Actually, Jonah didn’t really dwell on the nauseous odor in his submarine room, but it doesn’t take very deep logic to imagine how it was. The Lord was making sure Jonah’s return to the mission was also a lesson on how miserable life can get for rebellious children.

Yes, the prophet knew a lot of truth about Jehovah. He knew that He created the world and chose Abraham to father the nation of Israel. Yet his Biblical knowledge had not made him wise, which is why he never expected to survive the dive. He still thought he could challenge the will of God and get away with it, refusing to be drawn into the fragrance of God’s grace towards the wicked city.

His smelly experience is graphic instruction for us. With online search engines, digital libraries, and audio sermons at our fingertips, we live surrounded by more Bible information than any generation before us. But we all have Jonah’s stubborn heart beating in our chests, along with the smooth skill of deceiving ourselves to sleep while going away from God’s will for our lives.

May the Lord help us to honestly seek His will.

Dear Father, please give me a heart that obeys Your desires, not just a mind that knows Your attributes. May the aroma of Your goodness always be enough to move me in whatever direction You lead. Amen.


“Ye are my witnesses, saith the LORD, and my servant whom I have chosen: that ye may know and believe me, and understand that I am he: before me there was no God formed, neither shall there be after me. . . . But ye shall receive power, after that the Holy Ghost is come upon you: and ye shall be witnesses unto me both in Jerusalem, and in all Judaea, and in Samaria, and unto the uttermost part of the earth.” (Isaiah 43:10, Acts 1:8)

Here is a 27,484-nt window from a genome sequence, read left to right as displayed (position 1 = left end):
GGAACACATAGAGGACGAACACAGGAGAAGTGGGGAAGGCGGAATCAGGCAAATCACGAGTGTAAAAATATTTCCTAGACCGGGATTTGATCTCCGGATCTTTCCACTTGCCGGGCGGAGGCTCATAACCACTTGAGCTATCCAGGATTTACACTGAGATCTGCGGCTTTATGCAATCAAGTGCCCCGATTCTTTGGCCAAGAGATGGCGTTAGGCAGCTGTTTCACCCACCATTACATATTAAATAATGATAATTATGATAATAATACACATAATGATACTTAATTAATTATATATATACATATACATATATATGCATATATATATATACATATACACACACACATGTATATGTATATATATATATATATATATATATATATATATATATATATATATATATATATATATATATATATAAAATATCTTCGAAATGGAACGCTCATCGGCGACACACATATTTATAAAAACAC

How beautifully the Holy Spirit weaves His themes in and out of Scripture, causing them to emerge in different centuries of the sacred story, each time according to His wise purpose. The wording of Isaiah’s verse is so close to that of Acts 1:8 that there can be little question about their being close spiritual cousins. The exact details are different but the living thrust of both passages is a divine mission for every true believer in God.

We are to be His witnesses. For the people listening to the prophet, the message was to boldly display the solid case for His eternal Being. They were to show off the perfect
trail of prophecy. Since forming the nation, Jehovah had sent Israel a continuous stream of fulfilled prophecies, spanning everything from international politics to personal blessings. The evidence was irrefutable.

In comparison, the argument for any idol of any nation of the world was ludicrous. Various times throughout the book, Isaiah pokes fun at the whole idea of manmade images and the utter absurdity of them being able to foretell anything.